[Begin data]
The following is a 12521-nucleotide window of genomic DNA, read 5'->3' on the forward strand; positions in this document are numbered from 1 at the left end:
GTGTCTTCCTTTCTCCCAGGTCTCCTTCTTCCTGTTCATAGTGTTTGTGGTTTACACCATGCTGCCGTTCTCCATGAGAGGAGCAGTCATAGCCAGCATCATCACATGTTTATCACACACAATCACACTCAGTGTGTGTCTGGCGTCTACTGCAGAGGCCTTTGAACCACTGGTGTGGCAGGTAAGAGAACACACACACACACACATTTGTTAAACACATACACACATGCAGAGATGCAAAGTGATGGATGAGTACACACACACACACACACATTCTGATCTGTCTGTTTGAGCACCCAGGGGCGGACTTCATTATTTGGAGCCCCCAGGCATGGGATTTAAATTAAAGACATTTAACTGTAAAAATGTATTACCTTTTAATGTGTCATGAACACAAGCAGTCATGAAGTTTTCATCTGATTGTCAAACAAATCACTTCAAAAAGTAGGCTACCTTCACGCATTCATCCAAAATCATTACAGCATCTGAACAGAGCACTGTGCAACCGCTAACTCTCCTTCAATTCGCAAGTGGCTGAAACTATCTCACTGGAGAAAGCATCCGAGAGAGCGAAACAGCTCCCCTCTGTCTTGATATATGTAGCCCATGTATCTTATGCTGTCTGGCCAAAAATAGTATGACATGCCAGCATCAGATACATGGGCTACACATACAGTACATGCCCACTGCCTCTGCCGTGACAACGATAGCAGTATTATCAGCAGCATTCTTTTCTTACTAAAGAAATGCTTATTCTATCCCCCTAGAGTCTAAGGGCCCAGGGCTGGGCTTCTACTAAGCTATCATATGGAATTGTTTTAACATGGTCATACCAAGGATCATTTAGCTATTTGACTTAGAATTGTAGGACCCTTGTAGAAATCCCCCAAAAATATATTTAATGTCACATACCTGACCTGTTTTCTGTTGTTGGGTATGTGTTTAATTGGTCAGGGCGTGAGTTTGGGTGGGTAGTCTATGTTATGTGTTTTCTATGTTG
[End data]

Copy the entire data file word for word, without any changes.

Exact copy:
The following is a 12521-nucleotide window of genomic DNA, read 5'->3' on the forward strand; positions in this document are numbered from 1 at the left end:
GTGTCTTCCTTTCTCCCAGGTCTCCTTCTTCCTGTTCATAGTGTTTGTGGTTTACACCATGCTGCCGTTCTCCATGAGAGGAGCAGTCATAGCCAGCATCATCACATGTTTATCACACACAATCACACTCAGTGTGTGTCTGGCGTCTACTGCAGAGGCCTTTGAACCACTGGTGTGGCAGGTAAGAGAACACACACACACACACATTTGTTAAACACATACACACATGCAGAGATGCAAAGTGATGGATGAGTACACACACACACACACACATTCTGATCTGTCTGTTTGAGCACCCAGGGGCGGACTTCATTATTTGGAGCCCCCAGGCATGGGATTTAAATTAAAGACATTTAACTGTAAAAATGTATTACCTTTTAATGTGTCATGAACACAAGCAGTCATGAAGTTTTCATCTGATTGTCAAACAAATCACTTCAAAAAGTAGGCTACCTTCACGCATTCATCCAAAATCATTACAGCATCTGAACAGAGCACTGTGCAACCGCTAACTCTCCTTCAATTCGCAAGTGGCTGAAACTATCTCACTGGAGAAAGCATCCGAGAGAGCGAAACAGCTCCCCTCTGTCTTGATATATGTAGCCCATGTATCTTATGCTGTCTGGCCAAAAATAGTATGACATGCCAGCATCAGATACATGGGCTACACATACAGTACATGCCCACTGCCTCTGCCGTGACAACGATAGCAGTATTATCAGCAGCATTCTTTTCTTACTAAAGAAATGCTTATTCTATCCCCCTAGAGTCTAAGGGCCCAGGGCTGGGCTTCTACTAAGCTATCATATGGAATTGTTTTAACATGGTCATACCAAGGATCATTTAGCTATTTGACTTAGAATTGTAGGACCCTTGTAGAAATCCCCCAAAAATATATTTAATGTCACATACCTGACCTGTTTTCTGTTGTTGGGTATGTGTTTAATTGGTCAGGGCGTGAGTTTGGGTGGGTAGTCTATGTTATGTGTTTTCTATGTTG